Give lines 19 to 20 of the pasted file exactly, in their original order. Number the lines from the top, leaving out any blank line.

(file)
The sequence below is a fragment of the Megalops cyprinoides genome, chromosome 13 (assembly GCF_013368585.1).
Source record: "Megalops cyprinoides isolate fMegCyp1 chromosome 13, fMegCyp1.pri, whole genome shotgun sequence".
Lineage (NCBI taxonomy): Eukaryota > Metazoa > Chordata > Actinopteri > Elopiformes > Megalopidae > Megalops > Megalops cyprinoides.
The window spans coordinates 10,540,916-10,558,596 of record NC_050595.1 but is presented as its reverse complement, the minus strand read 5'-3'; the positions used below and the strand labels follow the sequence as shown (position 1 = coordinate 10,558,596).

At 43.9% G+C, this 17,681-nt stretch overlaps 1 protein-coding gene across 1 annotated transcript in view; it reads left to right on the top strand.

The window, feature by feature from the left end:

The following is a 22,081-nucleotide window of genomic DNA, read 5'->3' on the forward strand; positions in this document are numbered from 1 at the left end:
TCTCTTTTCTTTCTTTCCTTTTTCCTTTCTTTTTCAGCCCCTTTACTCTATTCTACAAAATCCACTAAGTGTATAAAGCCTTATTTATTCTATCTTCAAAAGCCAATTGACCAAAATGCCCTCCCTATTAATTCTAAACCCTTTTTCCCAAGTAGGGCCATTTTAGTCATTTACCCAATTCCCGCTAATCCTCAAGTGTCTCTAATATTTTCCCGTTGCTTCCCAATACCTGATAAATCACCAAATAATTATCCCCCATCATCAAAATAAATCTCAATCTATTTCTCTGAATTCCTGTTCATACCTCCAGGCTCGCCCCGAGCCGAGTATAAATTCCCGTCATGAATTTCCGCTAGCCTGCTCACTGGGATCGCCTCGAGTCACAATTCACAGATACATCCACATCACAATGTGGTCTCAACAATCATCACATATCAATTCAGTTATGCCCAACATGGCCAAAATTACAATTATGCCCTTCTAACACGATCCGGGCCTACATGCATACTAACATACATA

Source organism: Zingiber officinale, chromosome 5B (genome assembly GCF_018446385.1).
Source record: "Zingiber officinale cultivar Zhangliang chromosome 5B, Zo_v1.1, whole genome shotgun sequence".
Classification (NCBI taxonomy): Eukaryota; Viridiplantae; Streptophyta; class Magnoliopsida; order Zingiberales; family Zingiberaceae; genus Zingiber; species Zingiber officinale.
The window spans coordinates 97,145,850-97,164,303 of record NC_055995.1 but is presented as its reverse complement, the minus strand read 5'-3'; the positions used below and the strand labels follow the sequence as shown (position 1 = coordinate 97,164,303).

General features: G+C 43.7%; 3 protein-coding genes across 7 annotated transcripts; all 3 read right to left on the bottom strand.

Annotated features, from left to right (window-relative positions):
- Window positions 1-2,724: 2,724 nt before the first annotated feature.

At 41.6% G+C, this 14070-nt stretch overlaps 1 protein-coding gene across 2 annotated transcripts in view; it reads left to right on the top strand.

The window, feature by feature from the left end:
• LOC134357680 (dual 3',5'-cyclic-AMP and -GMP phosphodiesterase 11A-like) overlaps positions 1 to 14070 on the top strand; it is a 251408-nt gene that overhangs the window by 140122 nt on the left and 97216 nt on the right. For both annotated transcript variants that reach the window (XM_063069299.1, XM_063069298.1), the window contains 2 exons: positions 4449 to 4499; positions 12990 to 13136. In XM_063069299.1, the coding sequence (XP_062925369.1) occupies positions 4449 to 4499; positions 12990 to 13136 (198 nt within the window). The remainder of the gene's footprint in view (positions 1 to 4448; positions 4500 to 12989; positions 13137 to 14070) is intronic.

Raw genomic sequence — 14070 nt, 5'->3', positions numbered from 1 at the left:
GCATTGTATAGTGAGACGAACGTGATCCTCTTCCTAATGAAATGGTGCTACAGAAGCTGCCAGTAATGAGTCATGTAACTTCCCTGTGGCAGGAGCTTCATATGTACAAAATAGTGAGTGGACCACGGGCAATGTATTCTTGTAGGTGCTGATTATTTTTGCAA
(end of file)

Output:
Raw genomic sequence — 14070 nt, 5'->3', positions numbered from 1 at the left:
GCATTGTATAGTGAGACGAACGTGATCCTCTTCCTAATGAAATGGTGCTACAGAAGCTGCCAGTAATGAGTCATGTAACTTCCCTGTGGCAGGAGCTTCATATGTACAAAATAGTGAGTGGACCACGGGCAATGTATTCTTGTAGGTGCTGATTATTTTTGCAA